History of the River

Westport, Massachusetts, a town on the coast of southeastern Massachusetts, has a deep sea of history. The town with the main industries of commercial fishing and agriculture have records that date back to 1602.

In 1602 Batholomew Gasnold settles Cuttyhunk, and visits the mainland of what will become Westport. By 1652, settlers buy Acoaxet from Wampanoag Indians. Finally, in 1671, Richard Sisson settles at the Head of Westport. They are the first family in Westport.

For a number of decades there after the settlers are plagued with good and bad Indian relations. From 1674-1675, King Philips war drives out many of the settlers. Richard Sisson's home is burned to the ground along with many others. Thereafter, in 1694, many land was bought from the Indians including the "meadow land" and Stephen Neck which is now Westport Harbor.

The first roads were built in 1700 in the town which included Hix's Bridge, lower Drift, Adamsville, and Horseneck

Mills were built in 1712 by Waite, Tripp, and Lawton since then have burnt down.

The harbor has been a main point for both travel and commerce. Its use has been prevalent since the founding of the town. The first documentation of a ship in the harbor was the sloop "Union" that was to take two companies of troops to Boston in 1775.

The point of the harbor is difficult to navigate especially in the evening and it protects the harbor from the strong forces of the sea. The Davis House at Acoaxet was actually shot by a British cannon because the captain of the British ship was so angry that he could not find a way into the harbor to burn Westport Point.

The town was becoming very rich in agriculture and industry at this time. For example there was a cotton mill built in a Westport factory in 1816. It had 3072 spindles and consumed over 300,000 pounds of cotton. Being so close to Fall River and that cities importance in textiles made Westport a close support town.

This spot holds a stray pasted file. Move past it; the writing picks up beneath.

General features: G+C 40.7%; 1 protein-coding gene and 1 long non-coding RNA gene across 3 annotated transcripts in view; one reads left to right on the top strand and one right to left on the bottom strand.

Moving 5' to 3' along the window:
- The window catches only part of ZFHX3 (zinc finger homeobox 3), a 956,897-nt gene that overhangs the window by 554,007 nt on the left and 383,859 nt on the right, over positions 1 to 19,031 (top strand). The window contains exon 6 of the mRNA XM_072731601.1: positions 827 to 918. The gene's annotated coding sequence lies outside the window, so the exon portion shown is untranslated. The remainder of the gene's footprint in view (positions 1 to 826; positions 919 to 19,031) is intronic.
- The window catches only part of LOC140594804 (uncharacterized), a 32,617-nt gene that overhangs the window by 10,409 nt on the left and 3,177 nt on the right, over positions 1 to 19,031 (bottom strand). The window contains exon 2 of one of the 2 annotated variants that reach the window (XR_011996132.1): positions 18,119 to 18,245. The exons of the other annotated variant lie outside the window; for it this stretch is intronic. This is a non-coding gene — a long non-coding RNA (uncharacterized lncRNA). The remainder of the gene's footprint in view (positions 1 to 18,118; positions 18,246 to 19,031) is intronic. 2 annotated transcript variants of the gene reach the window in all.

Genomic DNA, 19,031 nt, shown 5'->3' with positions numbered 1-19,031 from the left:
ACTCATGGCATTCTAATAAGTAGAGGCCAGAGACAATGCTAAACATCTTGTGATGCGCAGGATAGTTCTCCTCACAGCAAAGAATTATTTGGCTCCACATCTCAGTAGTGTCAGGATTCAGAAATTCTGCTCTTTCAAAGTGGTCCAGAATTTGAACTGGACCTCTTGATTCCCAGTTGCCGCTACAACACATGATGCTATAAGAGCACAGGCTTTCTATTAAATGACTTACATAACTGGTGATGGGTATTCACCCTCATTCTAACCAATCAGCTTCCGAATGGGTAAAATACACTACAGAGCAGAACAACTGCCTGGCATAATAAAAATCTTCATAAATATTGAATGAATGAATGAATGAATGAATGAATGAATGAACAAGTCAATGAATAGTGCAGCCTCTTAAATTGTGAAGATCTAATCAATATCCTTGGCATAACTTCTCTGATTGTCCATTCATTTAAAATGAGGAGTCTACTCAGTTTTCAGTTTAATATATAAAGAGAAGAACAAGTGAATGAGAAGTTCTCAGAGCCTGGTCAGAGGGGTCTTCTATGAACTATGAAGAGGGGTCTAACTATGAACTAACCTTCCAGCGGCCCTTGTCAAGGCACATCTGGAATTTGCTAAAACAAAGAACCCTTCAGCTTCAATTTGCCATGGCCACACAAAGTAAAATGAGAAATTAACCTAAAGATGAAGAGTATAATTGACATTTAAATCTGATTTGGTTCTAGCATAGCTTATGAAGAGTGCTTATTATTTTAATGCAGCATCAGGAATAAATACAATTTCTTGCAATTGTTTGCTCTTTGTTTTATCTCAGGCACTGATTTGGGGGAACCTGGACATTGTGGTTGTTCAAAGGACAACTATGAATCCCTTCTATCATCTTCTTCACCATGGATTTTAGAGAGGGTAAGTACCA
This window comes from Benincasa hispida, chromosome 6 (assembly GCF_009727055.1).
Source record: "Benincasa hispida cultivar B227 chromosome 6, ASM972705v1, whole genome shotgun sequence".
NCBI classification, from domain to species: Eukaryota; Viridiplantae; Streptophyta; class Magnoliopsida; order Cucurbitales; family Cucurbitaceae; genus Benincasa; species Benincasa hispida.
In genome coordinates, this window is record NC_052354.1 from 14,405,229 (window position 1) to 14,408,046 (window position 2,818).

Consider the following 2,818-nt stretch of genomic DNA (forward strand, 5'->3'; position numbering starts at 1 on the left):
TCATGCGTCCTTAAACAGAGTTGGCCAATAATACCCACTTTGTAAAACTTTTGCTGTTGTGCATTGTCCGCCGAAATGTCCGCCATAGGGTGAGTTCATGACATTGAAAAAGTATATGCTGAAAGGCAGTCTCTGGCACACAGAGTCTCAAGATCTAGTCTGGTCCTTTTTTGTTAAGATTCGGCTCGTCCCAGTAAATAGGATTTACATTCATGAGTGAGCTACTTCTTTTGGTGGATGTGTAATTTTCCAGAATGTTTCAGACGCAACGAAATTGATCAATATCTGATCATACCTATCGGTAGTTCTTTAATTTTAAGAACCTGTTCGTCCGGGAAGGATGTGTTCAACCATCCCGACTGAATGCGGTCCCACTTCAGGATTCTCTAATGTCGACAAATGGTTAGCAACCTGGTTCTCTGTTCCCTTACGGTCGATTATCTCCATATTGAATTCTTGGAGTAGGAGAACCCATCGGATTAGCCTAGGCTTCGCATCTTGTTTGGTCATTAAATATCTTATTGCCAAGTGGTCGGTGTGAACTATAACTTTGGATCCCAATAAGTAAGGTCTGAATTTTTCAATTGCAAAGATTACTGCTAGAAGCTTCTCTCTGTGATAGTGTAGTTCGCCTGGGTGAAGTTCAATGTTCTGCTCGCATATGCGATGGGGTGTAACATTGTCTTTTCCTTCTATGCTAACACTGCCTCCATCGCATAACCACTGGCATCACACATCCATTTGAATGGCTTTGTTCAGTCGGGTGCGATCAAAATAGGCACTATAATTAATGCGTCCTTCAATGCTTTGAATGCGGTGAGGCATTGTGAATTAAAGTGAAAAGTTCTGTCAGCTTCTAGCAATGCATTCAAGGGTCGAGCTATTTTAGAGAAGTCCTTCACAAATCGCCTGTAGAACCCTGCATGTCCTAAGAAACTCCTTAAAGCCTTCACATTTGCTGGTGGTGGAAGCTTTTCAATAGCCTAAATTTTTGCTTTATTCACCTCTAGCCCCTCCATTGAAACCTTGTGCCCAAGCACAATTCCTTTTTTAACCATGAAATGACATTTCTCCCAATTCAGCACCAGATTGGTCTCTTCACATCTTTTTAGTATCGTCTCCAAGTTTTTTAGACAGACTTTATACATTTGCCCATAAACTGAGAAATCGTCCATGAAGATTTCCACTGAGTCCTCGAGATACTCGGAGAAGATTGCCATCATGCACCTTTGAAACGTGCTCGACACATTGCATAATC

While the textile industry and such was growing at a rapid pace despite a large fire that consumed many mills, the fishing industry was growing by leaps and bounds. By 1857 the town had 18 whaling ships working out of the point.

In 1861, there was a case that made it to the Supreme Court about a man who was being sued for taking another man's pile of seaweed at Horseneck Beach.

In 1864, forty boats went out and caught between 7000 and 8000 pounds of Tautog.

While in 1910 the first efforts of a beach cleanup and environmental conservation were shown at Horseneck Beach ridding the beach of pigs, decaying feces, and manure heaps.

The years subsequent were tough for Westport sending many people off to foreign wars. The toughest thing for the town was the devastated by Hurricanes. The hurricane of 1938 was one of the most costly devastating storms in US history. When the storm hit, it hit during the autumnal equinox where the sun and moon were aligned creating a force of double the normal gravitational pull and the tide was nearing its highest when the worst part of the storm hit creating more destruction of property and innocent lives.

Not 5 years later in 1944 the town was hit by another hurricane. Hurricane Carol hits in 1954.

This shows that hurricanes have devastated the town many times and helped to form the estuary in a new way each time. Although each flood and destruction causes much pollution in the water. Being so close to the ocean and only protected by a meager barrier island/peninsula, water levels are a respected force that Westporters know not to underestimate.

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